It’s noteworthy that the North-South and East-West Superhighway schemes, which (while not perfect by any means) are the most ambitious and inclusive designs for cycling currently on the table in Britain, barely use any Advanced Stop Lines (ASLs) on the length of their route. The Superhighways are good because they do not use ASLs, among other reasons.
Indeed, more generally, good cycling schemes don’t involve ASLs.
That’s because ASLs are lipstick on a pig. They are a tokenistic attempt to provide something a bit ‘cycle-friendly’, a veneer of legitimacy, while doing next to nothing to address objective problems of safety (and, as we shall see, often creating problems of safety), or to create an environment that feels safe and comfortable to cycle in.
Good cycling schemes separate cycling, temporally and/or spatially, at major junctions, or they involve lowering motor traffic levels to a point at which ASLs are redundant. The reason why ASLs are disappearing from the Netherlands is that the maximum motor traffic threshold for their use is roughly equivalent to the point at which traffic signals can, and should, be removed. That is – Dutch guidance only recommends using ASLs at a level at which traffic signals shouldn’t even be being used.
Earlier this year, I cycled for about 300 miles across the Netherlands, and I only encountered three sets of ASLs. Two sets were at objectively bad junctions –
The other set was at either end of a new Fietsstraat in Utrecht. It’s questionable whether they are even needed.
Everywhere else, I was moving through junctions that had so little motor traffic, they didn’t need traffic signals at all –
Or through junctions where signals were required, and cycling was separated from motor traffic.
Advanced Stop Lines are almost entirely absent in the Netherlands because they are a deeply mediocre approach; an attempt to accommodate cycling in an existing motor-centric template.
Why are they so dire?
Even if Advanced Stop Lines do work, they only do so on a part-time basis. When traffic signals are green, they offer absolutely no benefit at all – they’re just a large painted area on the ground. There’s no point them even being there.
When traffic signals are red, anyone who doesn’t want to find themselves in a potentially dangerous situation has to run through a complex assessment process, adjudicating the risk of attempting to reach the ASL. This flowchart from Magnatom summarises this process brilliantly.
The problem is that human beings are fallible, and they will make poor decisions and mistakes about whether to attempt to reach the ASL, or to wait safely. Impatience can’t be designed out of us; we will always want to make progress. ASLs represent a very poor way of attempting to deal with that human fallibility, especially as they may encourage poor decision-making, and do nothing to prevent dangerous outcomes.
The thunderous main roads in Horsham have recently received some tokenistic green paint at three major junctions. Many of these ASLs are often difficult (or even impossible) to access.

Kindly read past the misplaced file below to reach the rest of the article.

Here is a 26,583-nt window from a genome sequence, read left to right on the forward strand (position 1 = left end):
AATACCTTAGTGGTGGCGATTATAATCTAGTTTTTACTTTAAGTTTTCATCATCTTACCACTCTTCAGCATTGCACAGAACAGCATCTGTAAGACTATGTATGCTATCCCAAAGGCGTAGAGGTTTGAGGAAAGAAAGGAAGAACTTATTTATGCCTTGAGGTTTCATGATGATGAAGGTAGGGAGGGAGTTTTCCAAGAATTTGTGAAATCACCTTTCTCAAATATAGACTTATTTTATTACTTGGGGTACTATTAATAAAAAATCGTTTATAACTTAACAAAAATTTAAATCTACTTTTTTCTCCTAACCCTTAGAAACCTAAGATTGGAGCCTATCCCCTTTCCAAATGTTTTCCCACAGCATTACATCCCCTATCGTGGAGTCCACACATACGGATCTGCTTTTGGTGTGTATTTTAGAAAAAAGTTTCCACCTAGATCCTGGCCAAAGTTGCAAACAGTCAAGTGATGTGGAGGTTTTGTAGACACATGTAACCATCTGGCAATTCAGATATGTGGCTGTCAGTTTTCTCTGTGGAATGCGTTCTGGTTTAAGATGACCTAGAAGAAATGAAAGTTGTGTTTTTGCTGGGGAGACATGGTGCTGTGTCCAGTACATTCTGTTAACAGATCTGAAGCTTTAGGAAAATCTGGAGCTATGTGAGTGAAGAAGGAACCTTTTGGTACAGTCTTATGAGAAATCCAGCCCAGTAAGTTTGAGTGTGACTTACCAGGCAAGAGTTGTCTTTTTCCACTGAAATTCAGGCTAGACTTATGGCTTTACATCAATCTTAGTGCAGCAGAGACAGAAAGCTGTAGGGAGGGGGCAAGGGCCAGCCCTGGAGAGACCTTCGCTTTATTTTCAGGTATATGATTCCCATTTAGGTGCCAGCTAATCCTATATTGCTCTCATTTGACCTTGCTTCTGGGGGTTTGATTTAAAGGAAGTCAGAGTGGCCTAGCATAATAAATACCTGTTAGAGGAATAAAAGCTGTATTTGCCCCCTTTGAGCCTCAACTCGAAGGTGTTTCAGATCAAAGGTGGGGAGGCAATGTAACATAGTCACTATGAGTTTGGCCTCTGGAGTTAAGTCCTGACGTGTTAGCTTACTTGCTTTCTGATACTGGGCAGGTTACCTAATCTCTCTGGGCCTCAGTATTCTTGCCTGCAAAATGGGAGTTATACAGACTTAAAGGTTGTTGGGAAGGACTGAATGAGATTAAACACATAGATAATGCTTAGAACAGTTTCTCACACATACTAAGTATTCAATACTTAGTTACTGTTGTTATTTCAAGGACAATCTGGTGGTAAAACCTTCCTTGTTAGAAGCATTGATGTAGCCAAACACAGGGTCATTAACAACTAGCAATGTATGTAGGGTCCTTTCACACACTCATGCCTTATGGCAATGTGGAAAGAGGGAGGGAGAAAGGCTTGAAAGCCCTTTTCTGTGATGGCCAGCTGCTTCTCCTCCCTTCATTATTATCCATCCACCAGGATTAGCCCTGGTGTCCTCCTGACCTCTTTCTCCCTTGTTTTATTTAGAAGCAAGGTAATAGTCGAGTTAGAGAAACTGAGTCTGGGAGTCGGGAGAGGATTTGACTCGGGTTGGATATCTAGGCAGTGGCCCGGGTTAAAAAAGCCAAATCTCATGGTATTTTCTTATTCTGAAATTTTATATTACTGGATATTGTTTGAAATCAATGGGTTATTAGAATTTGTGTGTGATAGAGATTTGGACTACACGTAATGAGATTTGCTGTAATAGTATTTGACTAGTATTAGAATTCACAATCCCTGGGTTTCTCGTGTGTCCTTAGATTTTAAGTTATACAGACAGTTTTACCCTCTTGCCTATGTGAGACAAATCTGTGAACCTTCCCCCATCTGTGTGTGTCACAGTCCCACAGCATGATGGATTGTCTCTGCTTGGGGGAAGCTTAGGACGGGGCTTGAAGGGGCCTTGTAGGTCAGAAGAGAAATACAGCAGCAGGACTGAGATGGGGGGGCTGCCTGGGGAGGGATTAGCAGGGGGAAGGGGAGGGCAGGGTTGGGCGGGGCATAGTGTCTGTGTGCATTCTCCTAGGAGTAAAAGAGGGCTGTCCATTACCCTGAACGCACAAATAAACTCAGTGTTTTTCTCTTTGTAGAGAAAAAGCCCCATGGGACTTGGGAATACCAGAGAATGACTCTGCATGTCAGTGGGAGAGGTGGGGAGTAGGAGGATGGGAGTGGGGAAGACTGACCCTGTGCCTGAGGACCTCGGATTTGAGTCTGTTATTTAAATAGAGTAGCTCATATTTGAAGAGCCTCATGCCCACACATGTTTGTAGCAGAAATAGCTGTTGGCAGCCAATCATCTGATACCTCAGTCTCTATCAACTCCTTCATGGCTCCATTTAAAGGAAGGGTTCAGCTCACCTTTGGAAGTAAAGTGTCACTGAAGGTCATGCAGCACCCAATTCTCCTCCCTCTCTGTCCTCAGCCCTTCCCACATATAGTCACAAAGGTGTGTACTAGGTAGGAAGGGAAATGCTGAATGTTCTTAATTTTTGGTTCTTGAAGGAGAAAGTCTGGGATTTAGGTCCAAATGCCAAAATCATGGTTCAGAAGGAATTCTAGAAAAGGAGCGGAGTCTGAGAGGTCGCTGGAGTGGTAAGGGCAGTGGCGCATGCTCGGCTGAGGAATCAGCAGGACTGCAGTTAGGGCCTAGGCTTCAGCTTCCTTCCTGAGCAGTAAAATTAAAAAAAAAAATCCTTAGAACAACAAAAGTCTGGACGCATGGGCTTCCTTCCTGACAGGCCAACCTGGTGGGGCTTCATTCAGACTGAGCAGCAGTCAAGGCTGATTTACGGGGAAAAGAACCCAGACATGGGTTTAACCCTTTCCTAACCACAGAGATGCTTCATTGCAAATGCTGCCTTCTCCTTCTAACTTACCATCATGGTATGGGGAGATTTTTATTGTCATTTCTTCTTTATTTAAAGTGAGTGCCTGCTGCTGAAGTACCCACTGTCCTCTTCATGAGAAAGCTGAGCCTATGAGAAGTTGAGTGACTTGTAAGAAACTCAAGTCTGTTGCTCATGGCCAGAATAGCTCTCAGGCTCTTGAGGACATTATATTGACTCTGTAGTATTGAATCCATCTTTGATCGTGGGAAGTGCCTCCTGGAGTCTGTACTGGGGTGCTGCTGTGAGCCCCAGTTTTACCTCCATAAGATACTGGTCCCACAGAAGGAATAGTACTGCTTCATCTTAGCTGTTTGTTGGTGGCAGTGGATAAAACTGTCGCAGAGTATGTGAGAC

Even when these ASLs are apparently accessible, considerable danger is presented, as in this instance, from just the other day.
Note here that I have highlighted a young child on a bike, completely ignoring this new ‘infrastructure’, and cycling on the pavement – entirely sensibly. These ASLs have done nothing to ameliorate the hostility of these roads; even for those people who evidently want to cycle, like this young boy.
An HGV is waiting at a red light, and a nice tempting ASL is within easy reach. But (because I am reasonably clued up about these matters) I know of the lethal danger posed by this kind of situation; I don’t know where the truck is going (it isn’t signalling, at this point, and even that shouldn’t be relied upon) and I also don’t know how long the lights have been red, and thus how long that truck is going to remain stationary. So I hang back.
As it happens, only a matter of seconds later – barely enough time for me to get on the footway and photograph what happens – the truck sets off, turning left, the driver signalling now, as he turns.
This is precisely the kind of situation in which people can and do get seriously injured; attempting to reach an ASL, they find themselves on the inside of an HGV that starts to move, and get caught up under it. Indeed, UCL academics who undertook a rigorous study of the causes of cycling deaths in London came to the following conclusions –
That is – if you want to stay alive, or avoid serious injury, do not do what the paint is telling you to do.
What kind of ‘cycle provision’ is that?
Unfortunately there isn’t a great deal else, beyond ASLs, in the toolkit for designing for cycling at junctions. Our current guidance is woefully short on genuinely safe infrastructure at major junctions, and steps are only just being made to address this serious oversight. So it’s partly understandable why ASLs are still being painted out.
But their continued presence in manuals, and in new schemes, affords highway engineers, planners and (in particular) politicians a degree of complacency; it allows them to to avoid thinking about the ways in which cycling should be designed for at junctions, and to continue ignoring the serious safety problems, both objective and subjective, that these junctions present.
This is just the latest egregious example –
Not the least bit ‘cycle-friendly’, despite the copious amounts of green paint. ASLs are an easy and obvious option, when you want to pretend you’re doing something tangible.
So stripping out the ASL from the toolkit – halting the march of the Advanced Stop Line – might just force us to think a bit more carefully about how to design properly at the kinds of junction pictured above, rather than adding in those green boxes and hoping for the best. We need to be forced to think about alternatives.